NOBUYUKI TSUJII Piano Recital
Esplanade Concert Hall
25 June 2013)
This review was published in The Straits Times on 27 June 2013 with the title "Believe your ears".
When the young blind Japanese pianist Nobuyuki Tsujii was awarded joint First Prize at the 2009 Van Cliburn International Piano Competition, public opinion was divided and polarised. Legions of new fans were touched by his courage and musicality, but there were nay-sayers who felt he was a student-level player who got lucky with the sympathy vote.
Whatever one’s view, only a live recital - as opposed to Internet webcast - would be a true arbiter of his abilities. In that respect, Tsujii did not disappoint. There were however factors that militated against his success. He needed help to get to the piano stool. There was fidgeting before he began, and then that constant bobbing and nodding of his head as he performed, uncoordinated with the rhythm of the music.
By choosing a piano voicing that favoured a dry timbre and brightness over mellowness, there were to be little room for error, especially when he used the sustaining pedal minimally. This was unusual for the music for Debussy which thrives on generous but judicious pedalling and much subtlety. Thus the Two Arabesques sounded cut and dried, but the crispness had a better effect for the dances in the Suite Bergamasque.
Only in the familiar Clair de lune did he apply a sheen of resonance that just about worked. As the pieces got more complicated, as in the three pieces of Estampes (Imprints), the playing got better. There was nary a smudged texture in the Orient-influenced Pagodas, while the Spanish rhythms of Evenings in Granada were superbly judged, with its guitar-like interludes a pleasant diversion.
In the fluid brilliance of Gardens in the Rain and L’Isle Joyeuse (The Joyous Isle), he brought out a startling clarity that seemed at odds with the impressionist intent usually practised. The inexorably build-up to the latter’s climax was one of the evening’s highlights.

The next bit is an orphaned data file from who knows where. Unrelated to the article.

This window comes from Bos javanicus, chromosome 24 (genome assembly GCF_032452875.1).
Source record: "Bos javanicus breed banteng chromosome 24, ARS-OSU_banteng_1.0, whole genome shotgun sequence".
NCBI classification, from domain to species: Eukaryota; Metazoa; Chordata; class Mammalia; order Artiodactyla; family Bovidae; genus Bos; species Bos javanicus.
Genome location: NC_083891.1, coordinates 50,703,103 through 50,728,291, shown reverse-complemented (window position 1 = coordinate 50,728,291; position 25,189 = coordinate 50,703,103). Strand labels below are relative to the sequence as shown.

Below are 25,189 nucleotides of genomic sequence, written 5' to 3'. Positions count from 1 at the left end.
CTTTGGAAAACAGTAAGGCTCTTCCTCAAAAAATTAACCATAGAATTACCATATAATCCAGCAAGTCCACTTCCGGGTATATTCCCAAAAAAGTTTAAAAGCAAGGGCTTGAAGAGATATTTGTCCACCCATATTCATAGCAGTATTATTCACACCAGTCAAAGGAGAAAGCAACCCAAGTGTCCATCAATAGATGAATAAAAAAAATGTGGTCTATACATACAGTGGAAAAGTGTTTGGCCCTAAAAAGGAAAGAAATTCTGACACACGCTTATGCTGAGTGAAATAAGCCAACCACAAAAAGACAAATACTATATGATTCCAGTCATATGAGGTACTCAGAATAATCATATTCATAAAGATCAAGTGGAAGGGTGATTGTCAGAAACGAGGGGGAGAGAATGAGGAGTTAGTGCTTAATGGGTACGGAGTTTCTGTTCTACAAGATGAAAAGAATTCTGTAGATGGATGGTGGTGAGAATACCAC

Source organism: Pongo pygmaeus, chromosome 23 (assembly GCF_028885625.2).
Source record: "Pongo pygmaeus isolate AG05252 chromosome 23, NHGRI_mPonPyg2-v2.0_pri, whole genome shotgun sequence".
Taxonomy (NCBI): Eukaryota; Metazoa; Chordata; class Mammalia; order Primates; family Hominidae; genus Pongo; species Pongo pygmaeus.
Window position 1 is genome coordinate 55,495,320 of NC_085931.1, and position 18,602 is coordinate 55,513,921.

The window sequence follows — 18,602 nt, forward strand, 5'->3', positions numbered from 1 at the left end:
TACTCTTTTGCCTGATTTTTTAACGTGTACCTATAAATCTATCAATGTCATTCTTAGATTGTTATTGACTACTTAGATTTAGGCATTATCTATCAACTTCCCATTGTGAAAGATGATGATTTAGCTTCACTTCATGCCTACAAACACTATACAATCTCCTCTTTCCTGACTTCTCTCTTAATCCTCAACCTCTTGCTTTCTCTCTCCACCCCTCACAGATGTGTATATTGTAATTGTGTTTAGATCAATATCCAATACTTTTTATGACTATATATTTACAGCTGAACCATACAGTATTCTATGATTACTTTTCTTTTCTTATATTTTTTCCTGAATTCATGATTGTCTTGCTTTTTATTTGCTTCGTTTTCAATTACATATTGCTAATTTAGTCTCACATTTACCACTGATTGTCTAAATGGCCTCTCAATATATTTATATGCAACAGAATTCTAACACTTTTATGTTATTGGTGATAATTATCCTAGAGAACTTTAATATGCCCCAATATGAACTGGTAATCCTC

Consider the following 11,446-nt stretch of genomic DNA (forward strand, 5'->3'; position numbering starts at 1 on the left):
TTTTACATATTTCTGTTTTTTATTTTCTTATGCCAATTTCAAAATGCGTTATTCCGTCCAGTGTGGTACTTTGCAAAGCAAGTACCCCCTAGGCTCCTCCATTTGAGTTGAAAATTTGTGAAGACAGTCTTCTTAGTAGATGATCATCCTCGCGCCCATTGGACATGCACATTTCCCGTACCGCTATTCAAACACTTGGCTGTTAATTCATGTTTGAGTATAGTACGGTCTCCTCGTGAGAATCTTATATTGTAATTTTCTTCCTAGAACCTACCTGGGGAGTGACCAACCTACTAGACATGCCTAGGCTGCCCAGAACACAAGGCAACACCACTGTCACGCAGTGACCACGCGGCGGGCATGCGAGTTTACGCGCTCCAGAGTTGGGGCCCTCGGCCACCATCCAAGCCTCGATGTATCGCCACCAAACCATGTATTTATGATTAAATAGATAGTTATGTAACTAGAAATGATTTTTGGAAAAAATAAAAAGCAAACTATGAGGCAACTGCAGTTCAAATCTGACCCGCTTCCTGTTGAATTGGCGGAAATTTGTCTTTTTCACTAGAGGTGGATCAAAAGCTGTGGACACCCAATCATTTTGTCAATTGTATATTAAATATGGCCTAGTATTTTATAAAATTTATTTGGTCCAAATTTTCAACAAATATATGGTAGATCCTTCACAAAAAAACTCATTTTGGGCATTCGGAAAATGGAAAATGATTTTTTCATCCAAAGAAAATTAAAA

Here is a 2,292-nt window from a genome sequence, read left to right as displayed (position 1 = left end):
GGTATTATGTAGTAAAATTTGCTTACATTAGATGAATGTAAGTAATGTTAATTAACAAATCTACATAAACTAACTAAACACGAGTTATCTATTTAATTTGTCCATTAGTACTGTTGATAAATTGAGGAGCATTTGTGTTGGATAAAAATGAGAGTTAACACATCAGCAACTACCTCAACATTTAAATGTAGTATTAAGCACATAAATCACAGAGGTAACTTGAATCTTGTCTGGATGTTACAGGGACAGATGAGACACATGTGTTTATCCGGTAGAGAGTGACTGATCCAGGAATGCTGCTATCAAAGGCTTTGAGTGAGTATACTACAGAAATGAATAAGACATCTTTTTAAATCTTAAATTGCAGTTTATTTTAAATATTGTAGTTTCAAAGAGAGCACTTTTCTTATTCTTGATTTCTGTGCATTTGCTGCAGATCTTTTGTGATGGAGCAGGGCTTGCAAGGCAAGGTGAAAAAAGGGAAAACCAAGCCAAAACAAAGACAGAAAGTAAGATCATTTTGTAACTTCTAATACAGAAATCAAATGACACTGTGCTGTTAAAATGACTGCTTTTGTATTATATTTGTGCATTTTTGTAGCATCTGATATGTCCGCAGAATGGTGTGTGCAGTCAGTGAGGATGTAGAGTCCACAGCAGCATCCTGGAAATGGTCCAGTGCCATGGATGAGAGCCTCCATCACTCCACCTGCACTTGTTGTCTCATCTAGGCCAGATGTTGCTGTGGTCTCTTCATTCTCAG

The audience’s familiarity of Chopin proved no hindrance, as he made each piece sound freshly turned, beginning with the scintillating Grand Waltz in B flat major (Op.18). The Second Scherzo in B flat minor (Op.31), with accident-prone leaps on both hands that terrify even the sighted, was accomplished with a conjuror’s sleight of hand. The large screen behind the piano with projections of his hands does not lie.
He closed the recital proper with two Polonaises in A flat major, the elusive Polonaise-Fantasy (Op.61) coming through with much nobility, and seldom as the “Heroic” Polonaise (Op.53) been launched with such fearsome disregard for safety. The repeated left hand octave passage in the latter was stunning in its steadiness and as one might have guessed, did not put a finger wrong.
The sold-out house was rewarded with five encores, including a short greeting of thanks in English and a heartfelt performance of his own elegy in memory to the victims of the 2011
tragedy. As a goodwill ambassador for music or any other cause, Tsujii has few
|Nobu meets with the Japanese ambassador to Singapore Mr Yoichi Suzuki and Mrs Suzuki.|
|Young fans of Nobu have no better role model to emulate.|
|Members of the Johore Bahru Nobu Fan Club (Malaysia) came in full force to attend the concert, everyone wearing a Nobuyuki Tsujii Asian Tour tee-shirt.|